The best underground albums we missed in 2021


The post Mining Metal: The Best Underground Albums We Missed in 2021 appeared first on Consequence.

Mining Metal is a monthly column from Heavy Consequence authors Joseph Schafer and Langdon Hickman. The focus is on notable new music emerging from the non-mainstream metal scene, highlighting releases from smaller independent labels – or even releases from unsigned acts.

Inevitably, we come across albums that we would like to cover but that we don’t do. More than eight good underground metal albums are released almost every month, even when the reach of “underground” is reduced to labels without dedicated distribution.

But not every month. January is usually a fallow season for metal records as people recover from the holiday season and start planning for their year ahead. Because we dedicated December to our annual best-of list, we decided to dedicate this column to covering a few bits and bobs we missed in 2021.

Rest assured, we will return to our normal pace in February. Until then, happy digging. – Joseph Schaefer

Ethereal – Leiden

The list of collaborators, including members of Flub, Equipose, Vitriol and Inferi, gives a clear idea of ​​the type of progressive and technical metal it will be, not to mention the cover art and the philosophy of the titles. On paper, this might read as a lighthearted, band that safely plays in the idiom of their genre, but again, the point of the music isn’t just in newness and innovation, but also well to execute the forms which have already been made. It is the weight of Leiden; these players know this style as well as they know their instruments and, thank goodness, use this power to steer their songs away from the cliches and forms that can sometimes make this stuff boring. No mindless, endless sweeps, no hyper-robotic playing, and even an ear for mixing that cherishes the low end and the sense of bringing out the grooves and rhythmic patterns of these songs over high-pitched sound. tak tak tak strings and drums. It’s simply good death metal, and it will forever be my catnip. Buy it on Bandcamp. – Langdon Hickman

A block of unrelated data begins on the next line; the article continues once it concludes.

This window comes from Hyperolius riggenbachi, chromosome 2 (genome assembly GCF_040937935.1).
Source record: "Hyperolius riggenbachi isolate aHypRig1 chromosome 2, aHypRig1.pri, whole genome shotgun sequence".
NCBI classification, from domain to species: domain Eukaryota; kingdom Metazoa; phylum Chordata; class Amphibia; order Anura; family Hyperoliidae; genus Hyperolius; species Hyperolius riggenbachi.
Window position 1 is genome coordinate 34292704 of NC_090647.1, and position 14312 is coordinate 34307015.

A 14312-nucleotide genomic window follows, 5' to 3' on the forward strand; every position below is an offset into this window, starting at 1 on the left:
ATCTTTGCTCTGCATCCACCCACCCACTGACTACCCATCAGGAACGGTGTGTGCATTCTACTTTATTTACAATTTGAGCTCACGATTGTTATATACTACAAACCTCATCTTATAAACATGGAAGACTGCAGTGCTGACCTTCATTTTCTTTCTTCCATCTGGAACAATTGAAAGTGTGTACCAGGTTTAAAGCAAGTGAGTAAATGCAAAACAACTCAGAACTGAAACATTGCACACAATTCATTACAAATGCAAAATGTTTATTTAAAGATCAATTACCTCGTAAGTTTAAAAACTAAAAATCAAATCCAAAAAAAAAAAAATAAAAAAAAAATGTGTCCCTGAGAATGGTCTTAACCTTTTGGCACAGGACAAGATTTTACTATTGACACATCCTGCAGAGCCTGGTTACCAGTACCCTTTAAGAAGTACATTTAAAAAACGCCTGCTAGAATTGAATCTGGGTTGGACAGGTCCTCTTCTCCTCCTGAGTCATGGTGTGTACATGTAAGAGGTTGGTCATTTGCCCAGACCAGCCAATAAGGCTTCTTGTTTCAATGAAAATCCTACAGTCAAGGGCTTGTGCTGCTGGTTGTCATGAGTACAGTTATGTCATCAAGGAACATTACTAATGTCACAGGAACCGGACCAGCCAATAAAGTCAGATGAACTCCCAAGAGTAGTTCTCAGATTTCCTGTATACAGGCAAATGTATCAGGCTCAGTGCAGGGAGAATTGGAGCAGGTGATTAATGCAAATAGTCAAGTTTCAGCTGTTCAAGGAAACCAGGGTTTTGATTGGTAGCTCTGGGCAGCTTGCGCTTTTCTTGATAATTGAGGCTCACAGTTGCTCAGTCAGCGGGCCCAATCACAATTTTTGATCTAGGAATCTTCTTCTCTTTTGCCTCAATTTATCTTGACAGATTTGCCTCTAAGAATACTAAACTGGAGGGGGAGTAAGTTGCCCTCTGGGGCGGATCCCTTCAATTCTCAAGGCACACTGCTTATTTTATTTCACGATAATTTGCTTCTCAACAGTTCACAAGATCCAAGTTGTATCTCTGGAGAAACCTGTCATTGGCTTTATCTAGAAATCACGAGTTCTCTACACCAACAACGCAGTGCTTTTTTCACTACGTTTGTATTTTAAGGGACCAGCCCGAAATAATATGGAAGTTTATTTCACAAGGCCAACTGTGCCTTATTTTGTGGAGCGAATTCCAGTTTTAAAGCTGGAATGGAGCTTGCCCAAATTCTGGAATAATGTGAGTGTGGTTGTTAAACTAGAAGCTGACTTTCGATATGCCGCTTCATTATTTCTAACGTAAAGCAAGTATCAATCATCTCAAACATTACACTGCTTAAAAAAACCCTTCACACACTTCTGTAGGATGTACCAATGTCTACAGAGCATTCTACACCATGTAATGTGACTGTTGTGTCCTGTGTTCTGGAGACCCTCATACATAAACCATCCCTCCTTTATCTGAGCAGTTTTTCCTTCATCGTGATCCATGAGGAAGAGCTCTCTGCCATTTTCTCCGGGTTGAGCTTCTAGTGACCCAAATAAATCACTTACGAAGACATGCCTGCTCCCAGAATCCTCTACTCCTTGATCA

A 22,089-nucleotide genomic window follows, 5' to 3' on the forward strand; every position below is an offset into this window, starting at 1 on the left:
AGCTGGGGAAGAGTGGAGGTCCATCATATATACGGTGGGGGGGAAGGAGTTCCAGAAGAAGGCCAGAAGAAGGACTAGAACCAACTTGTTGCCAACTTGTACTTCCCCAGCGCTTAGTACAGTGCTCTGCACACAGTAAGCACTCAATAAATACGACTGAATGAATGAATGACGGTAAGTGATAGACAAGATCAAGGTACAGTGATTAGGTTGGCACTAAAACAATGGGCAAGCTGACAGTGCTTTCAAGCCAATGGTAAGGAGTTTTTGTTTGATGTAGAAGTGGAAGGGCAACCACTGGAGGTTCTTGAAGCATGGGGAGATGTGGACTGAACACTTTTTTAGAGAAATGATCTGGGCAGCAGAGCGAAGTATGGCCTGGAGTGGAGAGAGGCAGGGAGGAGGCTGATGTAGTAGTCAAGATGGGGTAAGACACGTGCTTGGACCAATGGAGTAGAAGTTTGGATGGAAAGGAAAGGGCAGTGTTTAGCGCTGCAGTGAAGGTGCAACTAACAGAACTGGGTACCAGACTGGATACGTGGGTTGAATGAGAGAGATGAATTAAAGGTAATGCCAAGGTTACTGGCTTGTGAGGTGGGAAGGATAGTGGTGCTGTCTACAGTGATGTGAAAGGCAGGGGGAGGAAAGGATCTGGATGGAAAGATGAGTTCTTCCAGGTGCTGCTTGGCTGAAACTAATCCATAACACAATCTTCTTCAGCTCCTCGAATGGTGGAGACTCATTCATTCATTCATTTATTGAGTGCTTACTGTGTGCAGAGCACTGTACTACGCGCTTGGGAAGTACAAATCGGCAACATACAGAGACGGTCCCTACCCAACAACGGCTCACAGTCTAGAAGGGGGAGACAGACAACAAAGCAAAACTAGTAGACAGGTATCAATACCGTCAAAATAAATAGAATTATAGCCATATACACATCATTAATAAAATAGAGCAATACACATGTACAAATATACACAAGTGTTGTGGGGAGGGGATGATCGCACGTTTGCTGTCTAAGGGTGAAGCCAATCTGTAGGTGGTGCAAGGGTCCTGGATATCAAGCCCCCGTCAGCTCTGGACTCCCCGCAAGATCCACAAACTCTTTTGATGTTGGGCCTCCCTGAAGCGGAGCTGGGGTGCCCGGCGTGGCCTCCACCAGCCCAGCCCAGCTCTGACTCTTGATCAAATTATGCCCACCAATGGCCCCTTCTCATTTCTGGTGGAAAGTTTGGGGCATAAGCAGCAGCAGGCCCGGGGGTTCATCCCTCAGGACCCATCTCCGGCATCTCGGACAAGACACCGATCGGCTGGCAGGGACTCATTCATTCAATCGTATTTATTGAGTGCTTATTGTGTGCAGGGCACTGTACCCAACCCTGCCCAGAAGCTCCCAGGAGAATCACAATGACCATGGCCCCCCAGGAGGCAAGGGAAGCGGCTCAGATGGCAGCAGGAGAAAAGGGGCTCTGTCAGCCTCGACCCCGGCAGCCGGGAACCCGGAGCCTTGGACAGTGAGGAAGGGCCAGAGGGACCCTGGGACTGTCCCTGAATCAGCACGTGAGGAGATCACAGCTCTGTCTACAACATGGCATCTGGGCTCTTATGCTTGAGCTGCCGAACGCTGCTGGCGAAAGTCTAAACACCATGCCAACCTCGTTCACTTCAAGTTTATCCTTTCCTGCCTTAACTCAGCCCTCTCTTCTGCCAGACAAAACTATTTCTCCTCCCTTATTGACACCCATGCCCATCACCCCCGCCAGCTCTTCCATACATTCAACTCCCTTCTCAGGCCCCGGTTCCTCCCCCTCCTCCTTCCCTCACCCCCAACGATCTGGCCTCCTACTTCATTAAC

Aquilus- Bellum I

The end of the year drew my attention to this glorious surprise. Ten years ago, Horace “Waldorf” Rosenqvist was dating Griseus his only feature as solo black metal band Aquilus. For those in the know, this record was something of a revelation, a sprawling, archaic fusion of atmospheric black metal with delicate folk passages reminiscent of what my untrained ears can only call “fancy” classical music. After that, relative silence except for a few limited physical releases of the 80-minute epic. After a decade, however, Rosenqvist released Bellum I, a sequel that does not differ stylistically from Griseus but features lusher instrumentation and a deeper sound. At one hour it’s shorter than its predecessor, but judging by the title, we won’t have to wait another 10 years for more Aquilus. Buy it on Bandcamp. – Joseph Schaefer

Ethereal Veil – trisagion

The common flaw of black metal here, at least for me, is not that I don’t like the style, but rather that it so often doesn’t give me what I’m going for. It’s music, at its best, of a kind of spiritual fervor, which transcends even the atheistic shell around my heart to make me succumb briefly through the power of art to these kinds of higher visions. All this to say trisagion kindles the inner fire in me in a way I haven’t felt since Schammasch’s flawless Triangle or more if you return to Light Bearer work. These songs are oceans to get lost in, replacing the mice and broken air conditioners of American working-class apartment life with the whipping winds past the hidden throne of God, erasing the cold glass and uncomfortable bench of the bus stop with the burning star buried in it the mountain of God. Buy it on Bandcamp. – Langdon Hickman

First fragment – Eternal Glory